Cars Breeding Motorcycles? That’s Just Wrong!!!

by geno on November 17, 2012

(Photo & Caption courtesy of MSNBC)

wreckedbikeThe impact of a car driven by a 21-year-old woman landed the motorcycle driver in the bed of the pickup truck that was parked in front of him at a stoplight. There were no serious injuries.


Hello Folks, Geno here.

I’ve been thinking about writing this article for a while, and after my ride home from work last night, I think it’s about time.

Have you ever been on your motorcycle after dark, on a crowded freeway that resembles a parking lot more than a thoroughfare, red tail lights stretching out of sight in front of you – and as you slow down to assume the position of drudgery in the line, you hear the screeching sound of tires right behind you?

Yeah , well, that was me last night!

I can sympathize with the driver in the truck behind me. I’ll even take some of the heat for the near miss. It was night-time, my motorcycle is black, it was cold and I was wearing leathers (black), and I have one small tail light that blended into an ocean of red lights in front of us.

However, I didn’t make a sudden stop – it was a slowing stop. It was very obvious that traffic was backed up and moving slowly. I think the dude in the pickup behind be just wasn’t slowing fast enough. We’ve all heard that same screeching sound in our automobiles.

Anyway, I gained something from the experience. I usually remain pretty thoughtful of how a car may try to give it to me up the rear. So there are a couple of things I try to do that will give me a little edge, maybe.

As bikers, we already know that we aren’t as visible as our 4-wheeled counterparts. So, we should always try to have an escape route in case the need arises.

The first thing to remember is to always give yourself enough room for an out if possible. The best way to do that is to keep enough distance between you and the vehicle in front of you so you can get out of the upcoming breeder’s way.  The truth of that proved itself to me last night when I was able to quickly throttle forward several feet, and allow the guy behind me to stop without customizing me and my bike.

I immediately turned on my emergency flashers after the screech to be more visible, but moving forward, I think I’ll turn them on a little sooner as I approach slowing traffic. And because my bike only has a single tail light, I intend to install a lighting kit that transforms my turn signals into running lights. If you want even more night-time illumination, you can always put a set of “Lizard Lights” on your bike. Contact Josh in our parts department and he can fix you up.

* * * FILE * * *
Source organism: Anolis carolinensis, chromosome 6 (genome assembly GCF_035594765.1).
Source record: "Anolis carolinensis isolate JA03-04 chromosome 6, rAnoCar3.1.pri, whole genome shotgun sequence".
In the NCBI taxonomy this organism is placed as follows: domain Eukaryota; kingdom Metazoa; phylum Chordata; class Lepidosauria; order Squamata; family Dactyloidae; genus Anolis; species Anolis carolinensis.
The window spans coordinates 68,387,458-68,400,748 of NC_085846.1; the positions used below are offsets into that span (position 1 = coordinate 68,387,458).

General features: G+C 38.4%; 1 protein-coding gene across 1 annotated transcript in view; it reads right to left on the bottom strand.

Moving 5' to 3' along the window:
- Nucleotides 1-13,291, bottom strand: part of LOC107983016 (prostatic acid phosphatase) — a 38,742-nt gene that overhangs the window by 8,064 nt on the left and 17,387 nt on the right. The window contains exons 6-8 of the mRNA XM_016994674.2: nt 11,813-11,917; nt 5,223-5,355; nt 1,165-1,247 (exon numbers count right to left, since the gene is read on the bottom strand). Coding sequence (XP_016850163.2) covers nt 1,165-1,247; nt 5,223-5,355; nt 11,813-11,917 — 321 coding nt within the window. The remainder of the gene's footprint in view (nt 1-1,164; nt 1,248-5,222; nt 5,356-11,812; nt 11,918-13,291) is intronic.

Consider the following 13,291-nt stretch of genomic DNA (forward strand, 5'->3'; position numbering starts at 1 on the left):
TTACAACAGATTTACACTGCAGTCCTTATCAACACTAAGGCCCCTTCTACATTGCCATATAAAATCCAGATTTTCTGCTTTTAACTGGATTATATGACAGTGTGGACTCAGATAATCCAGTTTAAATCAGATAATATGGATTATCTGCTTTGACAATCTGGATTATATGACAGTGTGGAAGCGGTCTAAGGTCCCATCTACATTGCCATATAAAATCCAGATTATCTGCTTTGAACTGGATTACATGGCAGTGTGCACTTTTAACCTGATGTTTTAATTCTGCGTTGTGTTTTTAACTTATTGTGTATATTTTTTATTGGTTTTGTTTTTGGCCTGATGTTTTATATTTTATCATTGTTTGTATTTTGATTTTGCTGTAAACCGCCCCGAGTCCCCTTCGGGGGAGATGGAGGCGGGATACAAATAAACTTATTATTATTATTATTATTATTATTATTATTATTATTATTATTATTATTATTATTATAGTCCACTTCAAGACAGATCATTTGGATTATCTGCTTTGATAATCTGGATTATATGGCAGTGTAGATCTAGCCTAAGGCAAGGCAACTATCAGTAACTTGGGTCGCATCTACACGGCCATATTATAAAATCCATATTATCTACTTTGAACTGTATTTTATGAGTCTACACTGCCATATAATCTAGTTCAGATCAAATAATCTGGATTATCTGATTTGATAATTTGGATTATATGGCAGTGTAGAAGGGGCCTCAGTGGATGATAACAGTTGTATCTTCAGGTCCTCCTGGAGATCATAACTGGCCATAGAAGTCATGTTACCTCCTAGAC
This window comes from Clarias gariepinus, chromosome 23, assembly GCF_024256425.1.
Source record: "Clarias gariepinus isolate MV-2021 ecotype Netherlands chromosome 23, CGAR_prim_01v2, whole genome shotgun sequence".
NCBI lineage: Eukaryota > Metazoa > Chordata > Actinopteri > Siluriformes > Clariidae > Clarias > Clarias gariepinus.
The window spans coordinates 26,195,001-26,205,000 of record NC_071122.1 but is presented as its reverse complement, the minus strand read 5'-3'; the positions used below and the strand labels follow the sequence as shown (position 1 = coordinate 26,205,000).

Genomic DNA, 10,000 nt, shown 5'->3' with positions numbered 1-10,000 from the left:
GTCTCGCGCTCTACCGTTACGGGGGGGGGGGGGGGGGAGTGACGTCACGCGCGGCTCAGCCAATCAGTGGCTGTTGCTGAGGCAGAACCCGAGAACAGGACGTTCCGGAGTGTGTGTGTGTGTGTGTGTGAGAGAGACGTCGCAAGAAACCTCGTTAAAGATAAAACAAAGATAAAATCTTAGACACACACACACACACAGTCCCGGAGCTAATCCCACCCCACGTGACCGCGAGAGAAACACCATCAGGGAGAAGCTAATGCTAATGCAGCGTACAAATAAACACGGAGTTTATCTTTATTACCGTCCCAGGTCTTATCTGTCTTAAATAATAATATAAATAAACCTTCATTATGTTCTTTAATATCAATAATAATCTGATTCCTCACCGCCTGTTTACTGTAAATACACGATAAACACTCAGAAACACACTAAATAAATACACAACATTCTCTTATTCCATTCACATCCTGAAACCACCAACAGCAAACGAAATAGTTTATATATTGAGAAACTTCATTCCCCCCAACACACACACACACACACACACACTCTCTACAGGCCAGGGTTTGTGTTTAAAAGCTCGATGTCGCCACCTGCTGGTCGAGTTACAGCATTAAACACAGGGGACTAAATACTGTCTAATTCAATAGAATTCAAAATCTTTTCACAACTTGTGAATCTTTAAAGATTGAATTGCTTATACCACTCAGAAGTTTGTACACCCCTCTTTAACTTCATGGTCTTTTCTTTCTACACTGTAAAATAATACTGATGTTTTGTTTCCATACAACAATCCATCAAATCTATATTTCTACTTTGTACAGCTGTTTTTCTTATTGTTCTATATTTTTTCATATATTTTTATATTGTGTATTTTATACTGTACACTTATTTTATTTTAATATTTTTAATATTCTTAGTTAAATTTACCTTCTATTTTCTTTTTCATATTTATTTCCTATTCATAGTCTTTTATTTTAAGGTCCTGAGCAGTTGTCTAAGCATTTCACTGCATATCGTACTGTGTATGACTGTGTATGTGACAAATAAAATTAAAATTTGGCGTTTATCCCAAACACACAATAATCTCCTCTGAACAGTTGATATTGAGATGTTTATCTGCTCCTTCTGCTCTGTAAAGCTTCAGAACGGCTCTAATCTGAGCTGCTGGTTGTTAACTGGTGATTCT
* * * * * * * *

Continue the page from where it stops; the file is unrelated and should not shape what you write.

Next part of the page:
Lastly, traffic lights and stop signs are another place to pay close attention to what’s going on behind you – day or night. Remember, it’s always best to stop short of the vehicle in front of you. And if you will also line up on one side or the other of the vehicle in front of you instead of directly behind it, you will have an even better option for a quick get-a-way.

I hope this helps. Happy Trails!


Please leave a comment . . .

{ 3 comments… read them below or add one }

1 Brad November 20, 2012 at 6:25 pm

I’ll add a little more and say that you should always remember to downshift appropriately WHILE you are coming to a stop and not afterward, even if you intend to hold in the clutch the whole time (as opposed to downshifting and engine braking to a stop). If you come to a complete stop and your bike is not already in first gear, you are increasing the chances of getting rear ended by not being able to throttle up if you are still in 5th or 6th gear from a dead stop.

I personally have been saved on a couple of occasions by doing just as Geno did and leaving space in front of you, and quickly moving forward when you realize someone isn’t going to be stopping in time. Had my bike still been in a higher gear I likely wouldn’t have had enough engine to get me ahead in time.

Great article Geno. This is all very important for keeping people save and visible on these crowded freeway.

-Brad Edwards

2 Geno November 20, 2012 at 6:39 pm

VERY good point Brad!

3 Daniel November 21, 2012 at 2:26 pm

Besides downshifting and leaving space, repeatedly squeezing that front brake with the clutch in might get their attention. I had the lighted passenger footrests installed and turn them on evenings with them up. This gives me a little extra side-lighting.

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